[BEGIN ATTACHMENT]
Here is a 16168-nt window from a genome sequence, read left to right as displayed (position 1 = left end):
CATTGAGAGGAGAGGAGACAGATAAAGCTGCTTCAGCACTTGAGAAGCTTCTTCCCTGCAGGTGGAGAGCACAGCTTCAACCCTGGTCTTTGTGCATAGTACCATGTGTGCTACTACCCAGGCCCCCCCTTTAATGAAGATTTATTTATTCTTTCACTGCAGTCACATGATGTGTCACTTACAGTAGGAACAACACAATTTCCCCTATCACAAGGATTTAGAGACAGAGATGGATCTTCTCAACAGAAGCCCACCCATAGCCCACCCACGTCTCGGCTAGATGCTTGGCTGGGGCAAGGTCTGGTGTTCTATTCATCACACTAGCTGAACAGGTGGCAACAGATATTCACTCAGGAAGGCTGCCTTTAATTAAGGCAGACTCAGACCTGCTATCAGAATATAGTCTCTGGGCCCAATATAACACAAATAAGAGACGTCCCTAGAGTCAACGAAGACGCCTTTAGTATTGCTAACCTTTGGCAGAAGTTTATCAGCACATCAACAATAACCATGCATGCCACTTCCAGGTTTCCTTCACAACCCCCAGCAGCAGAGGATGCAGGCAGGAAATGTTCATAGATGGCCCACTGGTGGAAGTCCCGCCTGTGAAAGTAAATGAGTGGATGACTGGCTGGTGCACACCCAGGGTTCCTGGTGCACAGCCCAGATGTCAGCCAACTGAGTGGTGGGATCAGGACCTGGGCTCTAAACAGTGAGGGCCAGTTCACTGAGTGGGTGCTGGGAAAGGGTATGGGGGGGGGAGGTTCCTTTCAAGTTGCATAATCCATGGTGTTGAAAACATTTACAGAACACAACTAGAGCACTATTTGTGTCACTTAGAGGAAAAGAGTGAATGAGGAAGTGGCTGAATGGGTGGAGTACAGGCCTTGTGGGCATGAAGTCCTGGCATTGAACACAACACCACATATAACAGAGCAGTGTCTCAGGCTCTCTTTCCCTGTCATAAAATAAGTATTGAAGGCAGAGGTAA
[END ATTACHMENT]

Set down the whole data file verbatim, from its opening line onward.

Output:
Here is a 16168-nt window from a genome sequence, read left to right as displayed (position 1 = left end):
CATTGAGAGGAGAGGAGACAGATAAAGCTGCTTCAGCACTTGAGAAGCTTCTTCCCTGCAGGTGGAGAGCACAGCTTCAACCCTGGTCTTTGTGCATAGTACCATGTGTGCTACTACCCAGGCCCCCCCTTTAATGAAGATTTATTTATTCTTTCACTGCAGTCACATGATGTGTCACTTACAGTAGGAACAACACAATTTCCCCTATCACAAGGATTTAGAGACAGAGATGGATCTTCTCAACAGAAGCCCACCCATAGCCCACCCACGTCTCGGCTAGATGCTTGGCTGGGGCAAGGTCTGGTGTTCTATTCATCACACTAGCTGAACAGGTGGCAACAGATATTCACTCAGGAAGGCTGCCTTTAATTAAGGCAGACTCAGACCTGCTATCAGAATATAGTCTCTGGGCCCAATATAACACAAATAAGAGACGTCCCTAGAGTCAACGAAGACGCCTTTAGTATTGCTAACCTTTGGCAGAAGTTTATCAGCACATCAACAATAACCATGCATGCCACTTCCAGGTTTCCTTCACAACCCCCAGCAGCAGAGGATGCAGGCAGGAAATGTTCATAGATGGCCCACTGGTGGAAGTCCCGCCTGTGAAAGTAAATGAGTGGATGACTGGCTGGTGCACACCCAGGGTTCCTGGTGCACAGCCCAGATGTCAGCCAACTGAGTGGTGGGATCAGGACCTGGGCTCTAAACAGTGAGGGCCAGTTCACTGAGTGGGTGCTGGGAAAGGGTATGGGGGGGGGAGGTTCCTTTCAAGTTGCATAATCCATGGTGTTGAAAACATTTACAGAACACAACTAGAGCACTATTTGTGTCACTTAGAGGAAAAGAGTGAATGAGGAAGTGGCTGAATGGGTGGAGTACAGGCCTTGTGGGCATGAAGTCCTGGCATTGAACACAACACCACATATAACAGAGCAGTGTCTCAGGCTCTCTTTCCCTGTCATAAAATAAGTATTGAAGGCAGAGGTAA